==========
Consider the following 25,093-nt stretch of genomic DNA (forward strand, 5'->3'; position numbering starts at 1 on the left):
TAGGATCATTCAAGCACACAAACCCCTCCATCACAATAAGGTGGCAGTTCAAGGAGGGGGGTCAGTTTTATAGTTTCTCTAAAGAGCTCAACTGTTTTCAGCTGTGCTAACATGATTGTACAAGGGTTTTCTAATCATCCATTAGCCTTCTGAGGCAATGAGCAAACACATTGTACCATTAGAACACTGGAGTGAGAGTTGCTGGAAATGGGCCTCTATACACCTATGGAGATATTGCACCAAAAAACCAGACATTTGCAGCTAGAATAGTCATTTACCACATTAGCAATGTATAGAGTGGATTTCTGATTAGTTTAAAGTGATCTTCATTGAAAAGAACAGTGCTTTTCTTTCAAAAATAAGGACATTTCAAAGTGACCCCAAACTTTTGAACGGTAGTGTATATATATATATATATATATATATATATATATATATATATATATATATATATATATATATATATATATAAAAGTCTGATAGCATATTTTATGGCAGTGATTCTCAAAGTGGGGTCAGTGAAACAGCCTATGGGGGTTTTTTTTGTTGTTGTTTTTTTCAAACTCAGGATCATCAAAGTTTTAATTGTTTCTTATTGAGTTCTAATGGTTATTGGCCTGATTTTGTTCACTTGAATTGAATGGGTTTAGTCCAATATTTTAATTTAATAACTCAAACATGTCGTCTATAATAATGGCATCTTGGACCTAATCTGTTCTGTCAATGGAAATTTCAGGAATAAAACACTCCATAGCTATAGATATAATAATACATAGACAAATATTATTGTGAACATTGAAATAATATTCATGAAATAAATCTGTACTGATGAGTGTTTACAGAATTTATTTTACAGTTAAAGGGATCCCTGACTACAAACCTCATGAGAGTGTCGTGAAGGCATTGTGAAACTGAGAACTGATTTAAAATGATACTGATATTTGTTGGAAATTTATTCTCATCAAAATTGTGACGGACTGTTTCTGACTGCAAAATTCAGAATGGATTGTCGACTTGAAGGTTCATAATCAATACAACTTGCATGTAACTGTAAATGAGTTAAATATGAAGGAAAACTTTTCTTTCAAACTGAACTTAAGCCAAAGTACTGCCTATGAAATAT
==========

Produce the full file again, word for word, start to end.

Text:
Consider the following 25,093-nt stretch of genomic DNA (forward strand, 5'->3'; position numbering starts at 1 on the left):
TAGGATCATTCAAGCACACAAACCCCTCCATCACAATAAGGTGGCAGTTCAAGGAGGGGGGTCAGTTTTATAGTTTCTCTAAAGAGCTCAACTGTTTTCAGCTGTGCTAACATGATTGTACAAGGGTTTTCTAATCATCCATTAGCCTTCTGAGGCAATGAGCAAACACATTGTACCATTAGAACACTGGAGTGAGAGTTGCTGGAAATGGGCCTCTATACACCTATGGAGATATTGCACCAAAAAACCAGACATTTGCAGCTAGAATAGTCATTTACCACATTAGCAATGTATAGAGTGGATTTCTGATTAGTTTAAAGTGATCTTCATTGAAAAGAACAGTGCTTTTCTTTCAAAAATAAGGACATTTCAAAGTGACCCCAAACTTTTGAACGGTAGTGTATATATATATATATATATATATATATATATATATATATATATATATATATATATATATATATATATATAAAAGTCTGATAGCATATTTTATGGCAGTGATTCTCAAAGTGGGGTCAGTGAAACAGCCTATGGGGGTTTTTTTTGTTGTTGTTTTTTTCAAACTCAGGATCATCAAAGTTTTAATTGTTTCTTATTGAGTTCTAATGGTTATTGGCCTGATTTTGTTCACTTGAATTGAATGGGTTTAGTCCAATATTTTAATTTAATAACTCAAACATGTCGTCTATAATAATGGCATCTTGGACCTAATCTGTTCTGTCAATGGAAATTTCAGGAATAAAACACTCCATAGCTATAGATATAATAATACATAGACAAATATTATTGTGAACATTGAAATAATATTCATGAAATAAATCTGTACTGATGAGTGTTTACAGAATTTATTTTACAGTTAAAGGGATCCCTGACTACAAACCTCATGAGAGTGTCGTGAAGGCATTGTGAAACTGAGAACTGATTTAAAATGATACTGATATTTGTTGGAAATTTATTCTCATCAAAATTGTGACGGACTGTTTCTGACTGCAAAATTCAGAATGGATTGTCGACTTGAAGGTTCATAATCAATACAACTTGCATGTAACTGTAAATGAGTTAAATATGAAGGAAAACTTTTCTTTCAAACTGAACTTAAGCCAAAGTACTGCCTATGAAATAT